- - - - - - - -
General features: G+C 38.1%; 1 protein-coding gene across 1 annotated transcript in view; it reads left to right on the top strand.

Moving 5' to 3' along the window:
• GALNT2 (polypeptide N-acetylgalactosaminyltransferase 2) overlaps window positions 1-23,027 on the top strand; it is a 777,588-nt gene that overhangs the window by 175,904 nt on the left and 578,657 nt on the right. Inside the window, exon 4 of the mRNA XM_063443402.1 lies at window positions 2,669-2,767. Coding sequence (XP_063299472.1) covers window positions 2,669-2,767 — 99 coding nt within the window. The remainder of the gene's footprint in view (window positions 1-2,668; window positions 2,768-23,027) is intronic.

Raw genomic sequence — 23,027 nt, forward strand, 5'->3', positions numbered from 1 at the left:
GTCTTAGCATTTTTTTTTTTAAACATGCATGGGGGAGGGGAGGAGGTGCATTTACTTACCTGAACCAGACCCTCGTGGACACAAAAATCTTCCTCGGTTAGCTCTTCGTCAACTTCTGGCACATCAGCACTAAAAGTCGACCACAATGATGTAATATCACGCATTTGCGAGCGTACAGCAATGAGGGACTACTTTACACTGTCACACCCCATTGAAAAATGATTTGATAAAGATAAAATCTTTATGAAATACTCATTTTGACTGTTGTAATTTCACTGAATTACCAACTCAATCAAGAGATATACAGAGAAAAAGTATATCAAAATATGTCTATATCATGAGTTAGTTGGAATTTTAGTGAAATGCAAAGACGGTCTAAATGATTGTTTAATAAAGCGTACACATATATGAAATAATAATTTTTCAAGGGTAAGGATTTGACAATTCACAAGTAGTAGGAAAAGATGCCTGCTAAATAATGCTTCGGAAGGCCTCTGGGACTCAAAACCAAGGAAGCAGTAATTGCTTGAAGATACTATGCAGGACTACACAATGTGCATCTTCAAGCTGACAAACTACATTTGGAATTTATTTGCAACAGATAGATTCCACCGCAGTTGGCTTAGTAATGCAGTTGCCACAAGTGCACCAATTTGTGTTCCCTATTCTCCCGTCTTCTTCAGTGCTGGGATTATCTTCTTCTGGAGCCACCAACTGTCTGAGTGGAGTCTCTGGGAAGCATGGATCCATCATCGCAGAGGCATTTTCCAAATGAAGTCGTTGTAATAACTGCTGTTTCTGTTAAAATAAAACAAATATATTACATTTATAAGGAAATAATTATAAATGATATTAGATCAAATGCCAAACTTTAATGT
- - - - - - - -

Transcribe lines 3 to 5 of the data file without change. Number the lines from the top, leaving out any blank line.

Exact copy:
• GALNT2 (polypeptide N-acetylgalactosaminyltransferase 2) overlaps window positions 1-23,027 on the top strand; it is a 777,588-nt gene that overhangs the window by 175,904 nt on the left and 578,657 nt on the right. Inside the window, exon 4 of the mRNA XM_063443402.1 lies at window positions 2,669-2,767. Coding sequence (XP_063299472.1) covers window positions 2,669-2,767 — 99 coding nt within the window. The remainder of the gene's footprint in view (window positions 1-2,668; window positions 2,768-23,027) is intronic.

Raw genomic sequence — 23,027 nt, forward strand, 5'->3', positions numbered from 1 at the left:
GTCTTAGCATTTTTTTTTTTAAACATGCATGGGGGAGGGGAGGAGGTGCATTTACTTACCTGAACCAGACCCTCGTGGACACAAAAATCTTCCTCGGTTAGCTCTTCGTCAACTTCTGGCACATCAGCACTAAAAGTCGACCACAATGATGTAATATCACGCATTTGCGAGCGTACAGCAATGAGGGACTACTTTACACTGTCACACCCCATTGAAAAATGATTTGATAAAGATAAAATCTTTATGAAATACTCATTTTGACTGTTGTAATTTCACTGAATTACCAACTCAATCAAGAGATATACAGAGAAAAAGTATATCAAAATATGTCTATATCATGAGTTAGTTGGAATTTTAGTGAAATGCAAAGACGGTCTAAATGATTGTTTAATAAAGCGTACACATATATGAAATAATAATTTTTCAAGGGTAAGGATTTGACAATTCACAAGTAGTAGGAAAAGATGCCTGCTAAATAATGCTTCGGAAGGCCTCTGGGACTCAAAACCAAGGAAGCAGTAATTGCTTGAAGATACTATGCAGGACTACACAATGTGCATCTTCAAGCTGACAAACTACATTTGGAATTTATTTGCAACAGATAGATTCCACCGCAGTTGGCTTAGTAATGCAGTTGCCACAAGTGCACCAATTTGTGTTCCCTATTCTCCCGTCTTCTTCAGTGCTGGGATTATCTTCTTCTGGAGCCACCAACTGTCTGAGTGGAGTCTCTGGGAAGCATGGATCCATCATCGCAGAGGCATTTTCCAAATGAAGTCGTTGTAATAACTGCTGTTTCTGTTAAAATAAAACAAATATATTACATTTATAAGGAAATAATTATAAATGATATTAGATCAAATGCCAAACTTTAATGT